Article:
Early arrival of pollen gives area something to sneeze at
Published: Monday, January 14, 2013 at 5:05 p.m.
Last Modified: Monday, January 14, 2013 at 5:05 p.m.
If your car is covered in a dusty film and you’re sneezing more than usual, you’re not alone: The recent spring-like weather has driven up the local pollen count, causing allergies and allergy-like symptoms in many people, experts say.
To minimize your exposure to pollen:
- Wash your hands frequently and your body and hair daily to get the pollen off.
- Don't line-dry your clothes outside.
- Use a saline solution to clean pollen out your nose.
- Use an air purifier in the house and shut windows.
If you have symptoms of allergies or suffer from allergies:
- Use an antihistamine such as loratadine (Claritin), cetirizine (Zyrtec) or Fexofenadine (Allegra) .
- Use an over-the-counter nasal decongestant.
- Use eye drops.
- If symptoms persist, get tested for allergies.
- If you have flu-like symptoms, see a doctor for a nasal culture to determine if you have the flu or allergies.
“We have certainly seen more patients with increased allergy symptoms — earlier than previous years,” said Dr. Mercedes Pernice, an allergist with Southeastern Allergy and Asthma Specialists in Gainesville and Lake City.
Pernice said that in the past couple of weeks, people have come in with sneezing, running noses, itchy palettes, coughing and wheezing — symptoms that normally emerge in late February, with the arrival of spring.
But the 80-degree temperatures have sped up the allergy season, with the early blooming of trees and flowers. Since this coincides with the flu season, it’s important to distinguish flu symptoms from allergies, Pernice said.
“Since December, we’ve had a lot of patients with asthma come in, and they thought it was allergies, and they really had the flu, even if they already had the vaccine.”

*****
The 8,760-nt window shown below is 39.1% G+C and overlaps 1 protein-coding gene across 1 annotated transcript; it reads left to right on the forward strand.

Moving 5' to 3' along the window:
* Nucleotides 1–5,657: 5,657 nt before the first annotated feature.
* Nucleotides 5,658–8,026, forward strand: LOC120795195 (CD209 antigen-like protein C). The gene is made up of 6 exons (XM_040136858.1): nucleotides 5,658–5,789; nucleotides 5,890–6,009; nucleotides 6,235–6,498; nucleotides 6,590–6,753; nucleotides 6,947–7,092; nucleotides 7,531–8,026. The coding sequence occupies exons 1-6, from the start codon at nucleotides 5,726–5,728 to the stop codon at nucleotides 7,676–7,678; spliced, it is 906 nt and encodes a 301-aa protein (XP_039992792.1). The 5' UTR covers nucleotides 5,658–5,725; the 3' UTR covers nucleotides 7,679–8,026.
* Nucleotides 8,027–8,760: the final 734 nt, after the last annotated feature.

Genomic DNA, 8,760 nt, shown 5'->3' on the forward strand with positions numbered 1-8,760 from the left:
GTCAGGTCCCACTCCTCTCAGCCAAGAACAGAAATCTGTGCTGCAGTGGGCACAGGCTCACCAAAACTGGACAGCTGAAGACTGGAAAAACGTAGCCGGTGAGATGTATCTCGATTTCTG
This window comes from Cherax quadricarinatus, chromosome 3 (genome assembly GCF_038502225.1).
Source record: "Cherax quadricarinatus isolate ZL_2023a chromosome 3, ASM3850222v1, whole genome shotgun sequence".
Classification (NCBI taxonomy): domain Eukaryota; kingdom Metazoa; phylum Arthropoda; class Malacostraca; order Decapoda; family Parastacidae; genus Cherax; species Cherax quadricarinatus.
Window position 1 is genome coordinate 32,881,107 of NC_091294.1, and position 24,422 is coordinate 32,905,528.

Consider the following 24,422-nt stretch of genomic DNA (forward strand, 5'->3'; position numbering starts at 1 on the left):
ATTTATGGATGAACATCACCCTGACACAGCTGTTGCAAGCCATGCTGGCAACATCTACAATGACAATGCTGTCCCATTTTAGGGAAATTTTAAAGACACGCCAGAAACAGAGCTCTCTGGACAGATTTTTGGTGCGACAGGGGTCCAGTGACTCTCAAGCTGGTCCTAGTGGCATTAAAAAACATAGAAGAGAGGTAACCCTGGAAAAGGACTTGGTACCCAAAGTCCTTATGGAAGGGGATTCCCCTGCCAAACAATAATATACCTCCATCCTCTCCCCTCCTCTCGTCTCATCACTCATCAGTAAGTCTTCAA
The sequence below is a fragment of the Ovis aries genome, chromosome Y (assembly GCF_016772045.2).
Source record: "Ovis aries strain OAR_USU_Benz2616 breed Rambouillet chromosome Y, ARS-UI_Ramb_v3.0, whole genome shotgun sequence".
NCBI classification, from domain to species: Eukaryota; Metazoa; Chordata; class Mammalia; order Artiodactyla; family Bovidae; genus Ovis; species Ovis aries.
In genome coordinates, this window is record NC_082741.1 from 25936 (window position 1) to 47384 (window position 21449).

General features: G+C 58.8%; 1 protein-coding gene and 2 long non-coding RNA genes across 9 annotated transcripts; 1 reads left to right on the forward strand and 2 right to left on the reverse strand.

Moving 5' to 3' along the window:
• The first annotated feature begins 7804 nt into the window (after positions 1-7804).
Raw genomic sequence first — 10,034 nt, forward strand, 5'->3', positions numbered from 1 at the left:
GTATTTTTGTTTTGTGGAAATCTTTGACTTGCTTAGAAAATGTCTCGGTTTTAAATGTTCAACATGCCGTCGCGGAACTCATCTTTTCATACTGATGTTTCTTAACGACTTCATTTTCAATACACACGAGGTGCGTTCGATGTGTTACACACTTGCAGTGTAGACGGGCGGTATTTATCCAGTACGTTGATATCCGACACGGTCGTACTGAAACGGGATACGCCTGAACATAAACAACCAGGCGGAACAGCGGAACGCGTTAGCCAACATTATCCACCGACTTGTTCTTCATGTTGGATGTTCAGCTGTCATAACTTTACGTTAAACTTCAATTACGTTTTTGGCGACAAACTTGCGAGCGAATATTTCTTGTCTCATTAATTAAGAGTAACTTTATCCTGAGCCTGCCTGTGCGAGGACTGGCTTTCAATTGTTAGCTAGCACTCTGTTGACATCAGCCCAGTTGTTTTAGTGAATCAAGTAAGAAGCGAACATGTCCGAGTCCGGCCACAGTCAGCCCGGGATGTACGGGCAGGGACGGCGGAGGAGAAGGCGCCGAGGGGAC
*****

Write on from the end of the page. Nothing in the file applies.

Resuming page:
Unlike allergies, the flu usually causes a high fever, chills and body aches, she added.
It is also important to distinguish people who suffer from allergies and those who are merely sensitive to the high pollen count in the air, Pernice said.
“When the pollen rises, it has an irritant effect in people with a lot of sensitivities to a lot of things.”
Children especially might develop a rhinovirus, an infection in the nose that causes the common cold, said Dr. Shih-Wen Huang, a pediatric allergist at Shands at the University of Florida. Huang said children in day care or nursery schools are particularly prone to the 120 sub-strains of the virus, which are contagious.
“Transmission is very high and often comes when the cold season is not over yet and the warm weather arrives early,” Huang said, adding that most people get some form of the virus since there are so many strains. So when the pollen count is high, they have symptoms such as a cough or a runny nose, he said.
You can treat the viruses the same way you treat an allergy, with good hygiene — hand washing and showers — by staying hydrated, and in some cases, using an antihistamine, Huang said.
Allergy sufferers additionally will have itchy eyes and sneezing spells that fluctuate with the pollen levels, and they should take even stricter hygiene measures, making sure they wash their hair daily and reduce outdoor activity, Huang said.
“The worst scenario is that the kids come straight home, go straight to their bedroom, lay on their bed and contaminate their whole bedroom. You have to educate their parents so that the kids come home and remove their clothes immediately and take a shower immediately and change clothes at least to minimize the problem.”
Huang said the only reprieve from the high pollen count would be a rain to wash the pollen away. Rain is forecast for later this week and over the weekend.
Contact Kristine Crane at 338-3119, or email@example.com.
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